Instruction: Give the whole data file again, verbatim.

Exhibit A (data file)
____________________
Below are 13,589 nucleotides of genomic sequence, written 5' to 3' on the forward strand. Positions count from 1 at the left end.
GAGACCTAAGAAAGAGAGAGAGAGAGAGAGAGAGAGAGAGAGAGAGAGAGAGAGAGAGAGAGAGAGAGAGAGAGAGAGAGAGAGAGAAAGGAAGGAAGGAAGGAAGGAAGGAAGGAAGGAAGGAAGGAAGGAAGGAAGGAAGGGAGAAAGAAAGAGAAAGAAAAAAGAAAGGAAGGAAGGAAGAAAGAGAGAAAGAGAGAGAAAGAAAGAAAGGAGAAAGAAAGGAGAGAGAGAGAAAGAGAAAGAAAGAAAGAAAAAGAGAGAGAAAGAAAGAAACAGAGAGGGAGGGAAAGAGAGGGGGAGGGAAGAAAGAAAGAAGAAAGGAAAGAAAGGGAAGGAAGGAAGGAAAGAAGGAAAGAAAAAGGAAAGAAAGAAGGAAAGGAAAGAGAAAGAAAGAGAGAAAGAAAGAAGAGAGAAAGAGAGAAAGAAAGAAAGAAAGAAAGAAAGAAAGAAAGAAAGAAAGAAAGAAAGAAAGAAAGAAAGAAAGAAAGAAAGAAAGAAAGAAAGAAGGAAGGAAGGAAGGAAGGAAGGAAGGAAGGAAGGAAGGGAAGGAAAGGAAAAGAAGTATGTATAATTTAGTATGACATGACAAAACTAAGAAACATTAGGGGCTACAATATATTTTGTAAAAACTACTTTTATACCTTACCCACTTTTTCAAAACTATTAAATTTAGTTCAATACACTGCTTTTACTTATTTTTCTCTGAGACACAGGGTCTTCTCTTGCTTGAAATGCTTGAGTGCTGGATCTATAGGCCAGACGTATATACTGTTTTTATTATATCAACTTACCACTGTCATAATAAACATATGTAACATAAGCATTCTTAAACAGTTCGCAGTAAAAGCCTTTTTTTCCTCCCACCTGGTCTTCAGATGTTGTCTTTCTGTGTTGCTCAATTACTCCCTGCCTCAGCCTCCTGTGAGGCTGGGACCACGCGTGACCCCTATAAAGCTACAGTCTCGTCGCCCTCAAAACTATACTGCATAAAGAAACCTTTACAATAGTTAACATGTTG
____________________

Below are 13,589 nucleotides of genomic sequence, written 5' to 3' on the forward strand. Positions count from 1 at the left end.
GAGACCTAAGAAAGAGAGAGAGAGAGAGAGAGAGAGAGAGAGAGAGAGAGAGAGAGAGAGAGAGAGAGAGAGAGAGAGAGAGAGAGAAAGGAAGGAAGGAAGGAAGGAAGGAAGGAAGGAAGGAAGGAAGGAAGGAAGGAAGGGAGAAAGAAAGAGAAAGAAAAAAGAAAGGAAGGAAGGAAGAAAGAGAGAAAGAGAGAGAAAGAAAGAAAGGAGAAAGAAAGGAGAGAGAGAGAAAGAGAAAGAAAGAAAGAAAAAGAGAGAGAAAGAAAGAAACAGAGAGGGAGGGAAAGAGAGGGGGAGGGAAGAAAGAAAGAAGAAAGGAAAGAAAGGGAAGGAAGGAAGGAAAGAAGGAAAGAAAAAGGAAAGAAAGAAGGAAAGGAAAGAGAAAGAAAGAGAGAAAGAAAGAAGAGAGAAAGAGAGAAAGAAAGAAAGAAAGAAAGAAAGAAAGAAAGAAAGAAAGAAAGAAAGAAAGAAAGAAAGAAAGAAAGAAAGAAAGAAAGAAAGAAGGAAGGAAGGAAGGAAGGAAGGAAGGAAGGAAGGAAGGGAAGGAAAGGAAAAGAAGTATGTATAATTTAGTATGACATGACAAAACTAAGAAACATTAGGGGCTACAATATATTTTGTAAAAACTACTTTTATACCTTACCCACTTTTTCAAAACTATTAAATTTAGTTCAATACACTGCTTTTACTTATTTTTCTCTGAGACACAGGGTCTTCTCTTGCTTGAAATGCTTGAGTGCTGGATCTATAGGCCAGACGTATATACTGTTTTTATTATATCAACTTACCACTGTCATAATAAACATATGTAACATAAGCATTCTTAAACAGTTCGCAGTAAAAGCCTTTTTTTCCTCCCACCTGGTCTTCAGATGTTGTCTTTCTGTGTTGCTCAATTACTCCCTGCCTCAGCCTCCTGTGAGGCTGGGACCACGCGTGACCCCTATAAAGCTACAGTCTCGTCGCCCTCAAAACTATACTGCATAAAGAAACCTTTACAATAGTTAACATGTTG